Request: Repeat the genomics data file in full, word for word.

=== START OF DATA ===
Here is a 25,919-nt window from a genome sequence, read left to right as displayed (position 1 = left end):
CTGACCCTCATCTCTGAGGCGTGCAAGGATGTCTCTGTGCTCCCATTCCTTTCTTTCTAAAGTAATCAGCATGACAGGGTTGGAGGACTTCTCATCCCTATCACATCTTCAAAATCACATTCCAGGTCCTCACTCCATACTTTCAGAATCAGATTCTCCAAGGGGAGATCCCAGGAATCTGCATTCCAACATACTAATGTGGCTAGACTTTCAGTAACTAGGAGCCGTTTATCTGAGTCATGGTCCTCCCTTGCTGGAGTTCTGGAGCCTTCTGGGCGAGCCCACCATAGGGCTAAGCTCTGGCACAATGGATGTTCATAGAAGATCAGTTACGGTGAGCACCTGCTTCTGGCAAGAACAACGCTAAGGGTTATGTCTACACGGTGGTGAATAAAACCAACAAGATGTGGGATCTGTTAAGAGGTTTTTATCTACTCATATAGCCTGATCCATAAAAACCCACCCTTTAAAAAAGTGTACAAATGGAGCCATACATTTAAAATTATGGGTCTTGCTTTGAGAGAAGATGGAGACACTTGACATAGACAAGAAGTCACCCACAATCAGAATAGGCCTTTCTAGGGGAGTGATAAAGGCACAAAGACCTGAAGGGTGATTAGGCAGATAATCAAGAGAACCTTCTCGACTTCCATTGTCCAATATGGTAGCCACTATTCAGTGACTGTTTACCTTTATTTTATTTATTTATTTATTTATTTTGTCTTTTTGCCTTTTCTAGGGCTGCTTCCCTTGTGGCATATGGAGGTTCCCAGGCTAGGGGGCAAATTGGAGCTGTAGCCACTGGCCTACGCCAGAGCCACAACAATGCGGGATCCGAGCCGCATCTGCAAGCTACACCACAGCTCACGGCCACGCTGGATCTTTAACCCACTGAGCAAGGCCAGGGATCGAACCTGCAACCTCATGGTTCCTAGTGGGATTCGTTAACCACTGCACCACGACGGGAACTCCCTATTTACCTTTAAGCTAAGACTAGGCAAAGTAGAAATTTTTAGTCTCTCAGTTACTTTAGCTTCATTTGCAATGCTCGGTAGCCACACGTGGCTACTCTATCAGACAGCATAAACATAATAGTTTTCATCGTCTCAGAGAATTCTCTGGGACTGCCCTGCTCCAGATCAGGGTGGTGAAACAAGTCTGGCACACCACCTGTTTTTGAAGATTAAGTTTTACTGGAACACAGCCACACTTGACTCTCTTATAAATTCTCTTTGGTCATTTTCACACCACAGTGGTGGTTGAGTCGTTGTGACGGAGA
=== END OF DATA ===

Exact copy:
Here is a 25,919-nt window from a genome sequence, read left to right as displayed (position 1 = left end):
CTGACCCTCATCTCTGAGGCGTGCAAGGATGTCTCTGTGCTCCCATTCCTTTCTTTCTAAAGTAATCAGCATGACAGGGTTGGAGGACTTCTCATCCCTATCACATCTTCAAAATCACATTCCAGGTCCTCACTCCATACTTTCAGAATCAGATTCTCCAAGGGGAGATCCCAGGAATCTGCATTCCAACATACTAATGTGGCTAGACTTTCAGTAACTAGGAGCCGTTTATCTGAGTCATGGTCCTCCCTTGCTGGAGTTCTGGAGCCTTCTGGGCGAGCCCACCATAGGGCTAAGCTCTGGCACAATGGATGTTCATAGAAGATCAGTTACGGTGAGCACCTGCTTCTGGCAAGAACAACGCTAAGGGTTATGTCTACACGGTGGTGAATAAAACCAACAAGATGTGGGATCTGTTAAGAGGTTTTTATCTACTCATATAGCCTGATCCATAAAAACCCACCCTTTAAAAAAGTGTACAAATGGAGCCATACATTTAAAATTATGGGTCTTGCTTTGAGAGAAGATGGAGACACTTGACATAGACAAGAAGTCACCCACAATCAGAATAGGCCTTTCTAGGGGAGTGATAAAGGCACAAAGACCTGAAGGGTGATTAGGCAGATAATCAAGAGAACCTTCTCGACTTCCATTGTCCAATATGGTAGCCACTATTCAGTGACTGTTTACCTTTATTTTATTTATTTATTTATTTATTTTGTCTTTTTGCCTTTTCTAGGGCTGCTTCCCTTGTGGCATATGGAGGTTCCCAGGCTAGGGGGCAAATTGGAGCTGTAGCCACTGGCCTACGCCAGAGCCACAACAATGCGGGATCCGAGCCGCATCTGCAAGCTACACCACAGCTCACGGCCACGCTGGATCTTTAACCCACTGAGCAAGGCCAGGGATCGAACCTGCAACCTCATGGTTCCTAGTGGGATTCGTTAACCACTGCACCACGACGGGAACTCCCTATTTACCTTTAAGCTAAGACTAGGCAAAGTAGAAATTTTTAGTCTCTCAGTTACTTTAGCTTCATTTGCAATGCTCGGTAGCCACACGTGGCTACTCTATCAGACAGCATAAACATAATAGTTTTCATCGTCTCAGAGAATTCTCTGGGACTGCCCTGCTCCAGATCAGGGTGGTGAAACAAGTCTGGCACACCACCTGTTTTTGAAGATTAAGTTTTACTGGAACACAGCCACACTTGACTCTCTTATAAATTCTCTTTGGTCATTTTCACACCACAGTGGTGGTTGAGTCGTTGTGACGGAGA